It is my pleasure today to welcome Louise Mangos to the blog to talk about her intimate knowledge of the setting for her debut psychological thriller ‘Strangers on a Bridge‘.
Louise writes novels, short stories and flash fiction, which have won prizes, been placed on shortlists, and have also been read on BBC radio. Her debut psychological thriller ‘Strangers on a Bridge‘ is published by HQ Digital (Harper Collins) in ebook, paperback and on audio. You can connect with Louise on Facebook and Twitter or visit her website where there are links to more of her stories. Louise lives in Switzerland with her husband and two sons.
The much-travelled author Mark Twain allegedly said “write what you know“. Having spent much of my time in central Switzerland for the past twenty years, the one thing I feel confident in portraying in my novels is the setting. Both my first and second novels are set in and around the Swiss Alps.
Strangers on a Bridge begins with ex-pat Alice Reed out for a jog one morning when she sees a man – Manfred – about to jump from the Lorzentobelbrücke. As this is rather a mouthful for English readers, it is referred to in the novel as the Tobel Bridge. In reality it is a notorious suicide hotspot that has sadly found its way into many local newspaper articles over the years.
The area surrounding the village where my protagonist Alice lives is called the Aegerital, or the Aegeri Valley. It is a cleft of land gouged out of alpine granite with rivers running in and out of the jewel at its centre – the Aegeri Lake. Our family moved there twenty years ago when my first son was six months old. Many of the difficulties Alice faces in Strangers on a Bridge were challenges I also faced when we first moved, speaking no German and pre-occupied with a new baby.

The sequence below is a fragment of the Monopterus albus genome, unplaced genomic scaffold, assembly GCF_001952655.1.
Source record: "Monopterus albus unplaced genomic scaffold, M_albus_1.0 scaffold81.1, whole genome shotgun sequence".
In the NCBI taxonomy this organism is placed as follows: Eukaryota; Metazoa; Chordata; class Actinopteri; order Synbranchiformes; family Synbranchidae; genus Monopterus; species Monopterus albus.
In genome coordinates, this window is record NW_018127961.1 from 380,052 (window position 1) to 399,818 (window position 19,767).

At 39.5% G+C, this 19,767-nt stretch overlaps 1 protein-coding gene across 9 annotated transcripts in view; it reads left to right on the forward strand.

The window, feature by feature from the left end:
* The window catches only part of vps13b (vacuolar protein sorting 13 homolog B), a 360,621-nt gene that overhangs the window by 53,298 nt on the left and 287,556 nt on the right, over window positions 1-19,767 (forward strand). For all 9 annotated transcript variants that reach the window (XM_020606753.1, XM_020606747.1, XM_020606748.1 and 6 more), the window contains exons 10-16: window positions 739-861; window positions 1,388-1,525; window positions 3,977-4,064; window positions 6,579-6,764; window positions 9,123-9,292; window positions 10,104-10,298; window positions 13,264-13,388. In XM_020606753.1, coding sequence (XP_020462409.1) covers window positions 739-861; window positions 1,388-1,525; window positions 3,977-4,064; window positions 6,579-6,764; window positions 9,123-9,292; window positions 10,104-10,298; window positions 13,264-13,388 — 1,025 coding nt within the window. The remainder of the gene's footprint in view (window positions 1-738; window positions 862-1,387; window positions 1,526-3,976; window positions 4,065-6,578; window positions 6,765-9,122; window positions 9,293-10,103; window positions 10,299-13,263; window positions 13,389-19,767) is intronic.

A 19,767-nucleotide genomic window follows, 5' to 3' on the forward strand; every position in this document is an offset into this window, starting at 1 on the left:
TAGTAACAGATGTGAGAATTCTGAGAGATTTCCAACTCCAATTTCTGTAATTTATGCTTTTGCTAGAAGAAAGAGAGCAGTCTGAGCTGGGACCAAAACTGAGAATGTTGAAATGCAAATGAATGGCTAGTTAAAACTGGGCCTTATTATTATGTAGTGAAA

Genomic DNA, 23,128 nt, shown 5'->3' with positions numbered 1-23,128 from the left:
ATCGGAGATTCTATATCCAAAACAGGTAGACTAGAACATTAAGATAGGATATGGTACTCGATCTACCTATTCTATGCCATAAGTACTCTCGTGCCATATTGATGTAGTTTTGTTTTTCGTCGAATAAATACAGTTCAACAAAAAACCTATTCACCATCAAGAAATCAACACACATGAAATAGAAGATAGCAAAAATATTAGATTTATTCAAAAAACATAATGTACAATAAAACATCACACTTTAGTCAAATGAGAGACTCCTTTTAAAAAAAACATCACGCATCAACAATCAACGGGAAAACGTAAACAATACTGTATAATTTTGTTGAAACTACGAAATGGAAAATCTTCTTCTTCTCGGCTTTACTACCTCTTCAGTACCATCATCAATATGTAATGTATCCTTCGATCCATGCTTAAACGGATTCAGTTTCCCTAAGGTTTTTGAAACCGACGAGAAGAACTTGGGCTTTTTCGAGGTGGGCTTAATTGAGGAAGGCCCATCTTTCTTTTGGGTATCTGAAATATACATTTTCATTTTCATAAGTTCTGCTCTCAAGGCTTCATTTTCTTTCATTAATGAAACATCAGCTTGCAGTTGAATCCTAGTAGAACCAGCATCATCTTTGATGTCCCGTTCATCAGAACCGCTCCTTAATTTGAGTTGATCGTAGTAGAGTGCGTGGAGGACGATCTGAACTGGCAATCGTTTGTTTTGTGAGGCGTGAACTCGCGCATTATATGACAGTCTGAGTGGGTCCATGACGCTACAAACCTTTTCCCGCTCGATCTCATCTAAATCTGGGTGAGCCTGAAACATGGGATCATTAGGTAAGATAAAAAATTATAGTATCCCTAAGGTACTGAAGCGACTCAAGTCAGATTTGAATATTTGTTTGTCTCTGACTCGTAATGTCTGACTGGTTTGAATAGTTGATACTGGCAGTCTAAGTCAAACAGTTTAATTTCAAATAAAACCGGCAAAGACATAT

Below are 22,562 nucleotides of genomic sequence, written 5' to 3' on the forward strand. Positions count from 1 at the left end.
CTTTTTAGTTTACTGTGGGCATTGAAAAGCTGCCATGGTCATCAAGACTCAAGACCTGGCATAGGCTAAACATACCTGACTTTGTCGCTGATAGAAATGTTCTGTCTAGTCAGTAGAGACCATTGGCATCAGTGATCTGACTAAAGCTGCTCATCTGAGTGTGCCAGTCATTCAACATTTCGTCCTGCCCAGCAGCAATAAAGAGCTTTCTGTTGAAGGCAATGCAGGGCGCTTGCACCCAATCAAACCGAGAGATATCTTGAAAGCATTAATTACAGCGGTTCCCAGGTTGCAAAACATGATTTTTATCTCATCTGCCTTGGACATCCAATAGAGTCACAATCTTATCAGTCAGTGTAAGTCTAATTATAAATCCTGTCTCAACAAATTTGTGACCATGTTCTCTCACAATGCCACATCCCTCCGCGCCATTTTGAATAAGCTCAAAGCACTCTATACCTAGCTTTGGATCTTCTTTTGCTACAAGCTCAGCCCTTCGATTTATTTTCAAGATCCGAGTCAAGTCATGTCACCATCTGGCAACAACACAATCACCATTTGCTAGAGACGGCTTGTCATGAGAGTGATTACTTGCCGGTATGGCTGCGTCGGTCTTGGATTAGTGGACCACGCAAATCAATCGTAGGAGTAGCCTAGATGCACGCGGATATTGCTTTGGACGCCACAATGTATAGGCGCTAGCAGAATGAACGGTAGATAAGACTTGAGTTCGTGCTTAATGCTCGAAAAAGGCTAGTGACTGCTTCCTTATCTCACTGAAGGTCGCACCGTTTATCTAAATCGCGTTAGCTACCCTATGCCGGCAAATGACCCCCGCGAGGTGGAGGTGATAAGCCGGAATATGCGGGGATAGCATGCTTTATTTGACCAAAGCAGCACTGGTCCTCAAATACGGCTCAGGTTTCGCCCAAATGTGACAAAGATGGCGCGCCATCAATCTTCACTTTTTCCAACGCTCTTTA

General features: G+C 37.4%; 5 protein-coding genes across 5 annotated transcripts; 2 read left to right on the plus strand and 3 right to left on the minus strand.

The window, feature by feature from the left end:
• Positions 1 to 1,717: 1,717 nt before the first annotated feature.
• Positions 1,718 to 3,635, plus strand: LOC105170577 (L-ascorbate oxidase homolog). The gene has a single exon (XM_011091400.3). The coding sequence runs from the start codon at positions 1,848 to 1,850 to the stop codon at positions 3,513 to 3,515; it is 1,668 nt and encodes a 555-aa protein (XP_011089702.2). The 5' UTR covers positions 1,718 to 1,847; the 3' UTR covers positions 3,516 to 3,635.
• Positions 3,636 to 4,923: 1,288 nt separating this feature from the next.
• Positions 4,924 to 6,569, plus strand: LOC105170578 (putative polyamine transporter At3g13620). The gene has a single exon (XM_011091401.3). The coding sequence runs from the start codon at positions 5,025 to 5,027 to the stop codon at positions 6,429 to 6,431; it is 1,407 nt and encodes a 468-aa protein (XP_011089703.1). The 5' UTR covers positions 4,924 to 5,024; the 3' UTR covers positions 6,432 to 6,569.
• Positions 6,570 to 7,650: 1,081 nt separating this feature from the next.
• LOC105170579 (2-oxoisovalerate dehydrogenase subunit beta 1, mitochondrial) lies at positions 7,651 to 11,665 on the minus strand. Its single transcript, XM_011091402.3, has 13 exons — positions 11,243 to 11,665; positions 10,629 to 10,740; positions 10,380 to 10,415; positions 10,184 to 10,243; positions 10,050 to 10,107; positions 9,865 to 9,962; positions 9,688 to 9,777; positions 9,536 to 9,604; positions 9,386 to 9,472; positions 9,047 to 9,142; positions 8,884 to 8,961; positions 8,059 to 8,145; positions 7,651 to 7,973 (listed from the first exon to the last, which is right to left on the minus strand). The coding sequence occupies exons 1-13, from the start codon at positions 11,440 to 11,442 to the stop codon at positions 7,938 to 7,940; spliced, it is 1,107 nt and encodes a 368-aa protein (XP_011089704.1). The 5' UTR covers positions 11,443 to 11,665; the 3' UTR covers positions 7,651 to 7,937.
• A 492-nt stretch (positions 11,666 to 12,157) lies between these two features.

But that’s where the similarities end. I’m happy to report I never witnessed a person wanting to jump from the Tobel Bridge, and I was certainly never stalked by anybody. I should also point out that we worked hard to integrate into the community we now live in. We made an early effort to learn the language, and have experienced friendliness and acceptance from our neighbours ever since.
During the creative and theoretical modules for my Masters in Crime Writing at UEA, two of my professors, Henry Sutton and Tom Benn, talked about the importance of setting in a novel. They encouraged the students to incorporate the setting to such an extent that it effectively becomes one of the characters.
No matter where a crime novel is set, this atmosphere must be conveyed to the reader to enhance the tension. This might include how a setting behaves through the seasons, for example, the environmental influences in extreme weather conditions.
Strangers on a Bridge begins in spring, the perfect opening for any novel. The season of births and beginnings. Alice is out for a spring jog when she sees Manfred on the bridge and is convinced he is about to jump. Her shock jars alarmingly with the beautiful alpine spring surroundings.
A great deal of research was still undertaken to make the narrative of this psychological thriller believable. Although I am familiar with many of the rules and traditions in Switzerland, police and legal procedures had to be subsequently verified and checked.
But with the setting clearly cemented as one of the characters in the narrative, it was a pleasure to embellish the plot to match the drama of the Alps.